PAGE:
What should an assistant controller of a general ledger do when faced with an ethical problem in the workplace?You are the assistant controller in charge of general ledger accounting at Springtime...
What should an assistant controller of a general ledger do when faced with an ethical problem in the workplace?
You are the assistant controller in charge of general ledger accounting at Springtime Bottling Company. Your company has a large loan from an insurance company. The loan agreement requires that the company's cash account balance be maintained at $200,000 or more, as reported monthly. At June 30 the cash balance is $80,000, which you report to Anne Shirley, the financial vice president. Anne excitedly instructs you to keep the cash receipts book open for one additional day for purposes of the June 30 report to the insurance company. Anne says, “If we don't get that cash balance over $200,000, we'll default on our loan agreement. They could close us down, put us all out of our jobs!” Ms. Shirley continues, “I talked to Oconto Distributors (one of Springtime's largest customers) this morning. They said they sent us a check for $150,000 yesterday. We should receive it tomorrow. If we include just that one check in our cash balance, we'll be in the clear. It's in the mail!”
GIVEN THAT YOUR BOSS, IS "EXCITEDLY TELLING YOU TO KEEP THE BOOKS OPEN", WHAT DO YOU DO?
Making what a person assumes to be the wrong decision for the right reasons can have serious repercussions.
First and foremost, the employer (Anne Shirley) is unprofessional, especially as the financial vice-president. She carries a level of trust that employees rely on and the assistant controller would obviously feel obliged to follow instructions, regardless of his or her own beliefs. It does not appear to be a request either.
Secondly, for a vice-president to feel the need to explain the circumstances to an assistant controller shows that she knows the actions are unethical. She is trying to share the blame (if anything goes wrong later) and can always make the controller the scape-goat. Who would the shareholders believe if there was an enquiry?
Next, it is 2013 and "checks" are not only not favored, they are not generally used for amounts of this magnitude ($150 000). Electronic Funds Transfers, whilst they may take a day between different banks, are an almost immediate form of cash payment. Furthermore, they show receipted payment dates so that, if it did take an extra day, the company could at least show that the payment had been made in time - or certainly within a time frame that the insurance company could probably accept.
Communication is key in any enterprise and the vice president should be calling the insurance company and asking for a concession from them - not asking a controller to take risks he or she should not have to.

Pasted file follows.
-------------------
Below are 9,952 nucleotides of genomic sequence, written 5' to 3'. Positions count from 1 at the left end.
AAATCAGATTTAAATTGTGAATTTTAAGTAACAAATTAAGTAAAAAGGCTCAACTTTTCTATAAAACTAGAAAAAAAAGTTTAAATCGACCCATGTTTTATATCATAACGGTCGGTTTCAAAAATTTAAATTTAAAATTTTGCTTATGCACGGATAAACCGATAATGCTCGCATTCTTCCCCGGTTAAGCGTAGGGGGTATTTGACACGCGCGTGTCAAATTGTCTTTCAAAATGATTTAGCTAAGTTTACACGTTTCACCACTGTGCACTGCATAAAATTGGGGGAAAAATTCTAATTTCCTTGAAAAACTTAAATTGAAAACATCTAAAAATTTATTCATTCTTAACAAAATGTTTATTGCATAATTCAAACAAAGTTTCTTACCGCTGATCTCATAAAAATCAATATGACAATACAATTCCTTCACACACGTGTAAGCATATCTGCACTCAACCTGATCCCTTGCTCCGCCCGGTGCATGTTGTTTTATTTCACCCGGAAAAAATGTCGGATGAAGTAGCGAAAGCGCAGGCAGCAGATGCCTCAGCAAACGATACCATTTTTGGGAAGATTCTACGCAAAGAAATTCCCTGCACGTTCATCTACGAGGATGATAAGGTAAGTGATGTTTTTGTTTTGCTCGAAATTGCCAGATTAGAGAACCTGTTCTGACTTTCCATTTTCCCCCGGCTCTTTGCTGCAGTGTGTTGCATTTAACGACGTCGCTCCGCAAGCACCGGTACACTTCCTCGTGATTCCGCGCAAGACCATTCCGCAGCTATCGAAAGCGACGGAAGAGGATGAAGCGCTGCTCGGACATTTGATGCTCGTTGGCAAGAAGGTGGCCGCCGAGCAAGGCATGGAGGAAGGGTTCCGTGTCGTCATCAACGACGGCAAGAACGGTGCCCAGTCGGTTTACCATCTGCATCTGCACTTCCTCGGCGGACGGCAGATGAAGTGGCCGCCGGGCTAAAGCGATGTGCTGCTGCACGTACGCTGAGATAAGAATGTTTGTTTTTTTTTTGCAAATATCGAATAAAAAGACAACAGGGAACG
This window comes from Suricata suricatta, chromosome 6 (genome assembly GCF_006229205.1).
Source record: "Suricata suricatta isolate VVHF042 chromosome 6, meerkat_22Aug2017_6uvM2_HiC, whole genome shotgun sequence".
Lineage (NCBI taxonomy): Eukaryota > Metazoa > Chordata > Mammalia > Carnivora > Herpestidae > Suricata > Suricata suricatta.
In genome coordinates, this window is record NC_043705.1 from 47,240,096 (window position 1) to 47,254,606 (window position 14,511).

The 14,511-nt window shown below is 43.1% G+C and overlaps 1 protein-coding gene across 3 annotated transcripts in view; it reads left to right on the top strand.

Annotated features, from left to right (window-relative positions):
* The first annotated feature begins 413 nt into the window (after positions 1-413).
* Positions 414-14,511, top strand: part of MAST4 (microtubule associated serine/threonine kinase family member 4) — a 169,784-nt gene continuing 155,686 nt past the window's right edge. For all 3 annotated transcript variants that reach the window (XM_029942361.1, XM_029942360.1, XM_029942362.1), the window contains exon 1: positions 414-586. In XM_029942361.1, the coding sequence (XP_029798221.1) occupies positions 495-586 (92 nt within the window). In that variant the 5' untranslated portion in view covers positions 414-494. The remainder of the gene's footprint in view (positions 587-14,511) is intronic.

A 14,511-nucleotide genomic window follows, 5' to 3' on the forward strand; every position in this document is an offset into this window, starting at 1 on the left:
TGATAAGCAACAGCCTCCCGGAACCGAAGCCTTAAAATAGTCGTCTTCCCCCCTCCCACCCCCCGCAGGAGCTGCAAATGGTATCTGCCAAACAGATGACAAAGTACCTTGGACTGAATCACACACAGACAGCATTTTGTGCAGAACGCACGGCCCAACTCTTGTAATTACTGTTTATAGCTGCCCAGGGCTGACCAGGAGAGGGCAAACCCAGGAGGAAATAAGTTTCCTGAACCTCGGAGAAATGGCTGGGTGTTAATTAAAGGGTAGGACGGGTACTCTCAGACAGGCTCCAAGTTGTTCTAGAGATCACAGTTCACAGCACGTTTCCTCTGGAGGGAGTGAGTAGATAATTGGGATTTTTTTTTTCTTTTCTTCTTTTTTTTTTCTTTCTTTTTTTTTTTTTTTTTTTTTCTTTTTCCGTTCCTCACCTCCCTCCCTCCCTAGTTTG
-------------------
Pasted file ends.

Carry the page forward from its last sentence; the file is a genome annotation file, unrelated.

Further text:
Of course, the vice president should not have waited until this late stage when she must have been aware of the problem. Transparency, especially in the financial realm is crucial to any success and Anne Shirley could have made the insurance company aware sooner as they would have been more inclined to trust her motives if she was honest with them.
A major difficulty for the controller is also that once she has taken such a risk on behalf of the company, the vice president may ask for other unethical practices to be overlooked and the controller could unwittingly become embroiled in real financial misconduct. There is no replacement for honesty and
ethical behavior in business serves the individual and the enterprise much better in the long run.
A vice president who does not know this - especially one in charge of finance - should not be the vice president. Hence, at the end of the day, the controller should stand his or her ground.
- Offer to draft a letter to the insurance company asking them for a concession to do this - it can be emailed.
- Offer to call the customer and ask them to do an online bank transfer.
- Close the books in terms of teh accounting procedures and advise Anne Shirley that she will unfortunately have to explain the situation to the insurance company.
The bullying tactics of such an employer are not acceptable.
(a) You, as assistant controller, may suffer some negative effects from Gena Schmitt, the financial vice-president, if you don’t follow her instructions. Maybe the insurance company will react the way Gena suggests, but probably not.
If you comply and falsify the June 30 cash balance by holding the cash receipts book open for one day, you will suffer personally by sacrificing your integrity. If you are found out, you could be prosecuted for preparing a fraudulent report. The insurance company, as the lender and creditor, is deceived.
(b) Holding the cash receipts book open in order to overstate the cash balance is a fraudulent, deceitful, unethical action. The financial vicepresident should not encourage such behavior and a controller should not follow such instructions.
(1) You can follow the vice-president’s instructions and misstate the cash balance—which is wrong!